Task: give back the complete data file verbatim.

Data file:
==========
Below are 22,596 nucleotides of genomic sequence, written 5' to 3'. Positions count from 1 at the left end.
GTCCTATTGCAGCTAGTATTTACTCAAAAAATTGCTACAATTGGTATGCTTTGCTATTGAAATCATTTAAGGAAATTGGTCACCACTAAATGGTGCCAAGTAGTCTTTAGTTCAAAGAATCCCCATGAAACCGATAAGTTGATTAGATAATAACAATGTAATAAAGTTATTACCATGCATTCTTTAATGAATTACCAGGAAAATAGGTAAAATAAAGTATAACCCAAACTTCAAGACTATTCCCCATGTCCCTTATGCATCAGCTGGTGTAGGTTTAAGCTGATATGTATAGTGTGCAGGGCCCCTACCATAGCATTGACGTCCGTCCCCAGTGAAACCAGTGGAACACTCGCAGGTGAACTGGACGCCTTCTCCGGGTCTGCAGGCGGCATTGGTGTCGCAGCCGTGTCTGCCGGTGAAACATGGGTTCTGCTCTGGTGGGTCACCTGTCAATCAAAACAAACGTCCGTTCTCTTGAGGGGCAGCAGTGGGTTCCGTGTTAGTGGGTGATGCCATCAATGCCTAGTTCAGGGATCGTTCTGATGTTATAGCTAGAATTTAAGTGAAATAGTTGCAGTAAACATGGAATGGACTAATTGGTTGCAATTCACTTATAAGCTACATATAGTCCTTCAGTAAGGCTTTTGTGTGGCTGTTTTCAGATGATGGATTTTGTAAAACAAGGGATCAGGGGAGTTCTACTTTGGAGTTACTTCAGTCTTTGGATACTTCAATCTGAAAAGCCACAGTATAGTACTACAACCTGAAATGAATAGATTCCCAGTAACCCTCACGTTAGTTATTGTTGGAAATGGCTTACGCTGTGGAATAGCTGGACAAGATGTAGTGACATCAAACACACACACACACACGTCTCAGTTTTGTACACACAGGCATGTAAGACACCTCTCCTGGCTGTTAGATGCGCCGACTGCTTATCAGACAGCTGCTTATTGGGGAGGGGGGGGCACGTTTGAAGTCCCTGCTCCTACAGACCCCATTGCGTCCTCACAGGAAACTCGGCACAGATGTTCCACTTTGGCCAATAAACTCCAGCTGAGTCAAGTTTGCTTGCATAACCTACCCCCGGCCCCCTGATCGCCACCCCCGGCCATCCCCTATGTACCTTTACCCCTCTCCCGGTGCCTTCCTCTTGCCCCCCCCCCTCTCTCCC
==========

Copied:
Below are 22,596 nucleotides of genomic sequence, written 5' to 3'. Positions count from 1 at the left end.
GTCCTATTGCAGCTAGTATTTACTCAAAAAATTGCTACAATTGGTATGCTTTGCTATTGAAATCATTTAAGGAAATTGGTCACCACTAAATGGTGCCAAGTAGTCTTTAGTTCAAAGAATCCCCATGAAACCGATAAGTTGATTAGATAATAACAATGTAATAAAGTTATTACCATGCATTCTTTAATGAATTACCAGGAAAATAGGTAAAATAAAGTATAACCCAAACTTCAAGACTATTCCCCATGTCCCTTATGCATCAGCTGGTGTAGGTTTAAGCTGATATGTATAGTGTGCAGGGCCCCTACCATAGCATTGACGTCCGTCCCCAGTGAAACCAGTGGAACACTCGCAGGTGAACTGGACGCCTTCTCCGGGTCTGCAGGCGGCATTGGTGTCGCAGCCGTGTCTGCCGGTGAAACATGGGTTCTGCTCTGGTGGGTCACCTGTCAATCAAAACAAACGTCCGTTCTCTTGAGGGGCAGCAGTGGGTTCCGTGTTAGTGGGTGATGCCATCAATGCCTAGTTCAGGGATCGTTCTGATGTTATAGCTAGAATTTAAGTGAAATAGTTGCAGTAAACATGGAATGGACTAATTGGTTGCAATTCACTTATAAGCTACATATAGTCCTTCAGTAAGGCTTTTGTGTGGCTGTTTTCAGATGATGGATTTTGTAAAACAAGGGATCAGGGGAGTTCTACTTTGGAGTTACTTCAGTCTTTGGATACTTCAATCTGAAAAGCCACAGTATAGTACTACAACCTGAAATGAATAGATTCCCAGTAACCCTCACGTTAGTTATTGTTGGAAATGGCTTACGCTGTGGAATAGCTGGACAAGATGTAGTGACATCAAACACACACACACACACGTCTCAGTTTTGTACACACAGGCATGTAAGACACCTCTCCTGGCTGTTAGATGCGCCGACTGCTTATCAGACAGCTGCTTATTGGGGAGGGGGGGGCACGTTTGAAGTCCCTGCTCCTACAGACCCCATTGCGTCCTCACAGGAAACTCGGCACAGATGTTCCACTTTGGCCAATAAACTCCAGCTGAGTCAAGTTTGCTTGCATAACCTACCCCCGGCCCCCTGATCGCCACCCCCGGCCATCCCCTATGTACCTTTACCCCTCTCCCGGTGCCTTCCTCTTGCCCCCCCCCCTCTCTCCC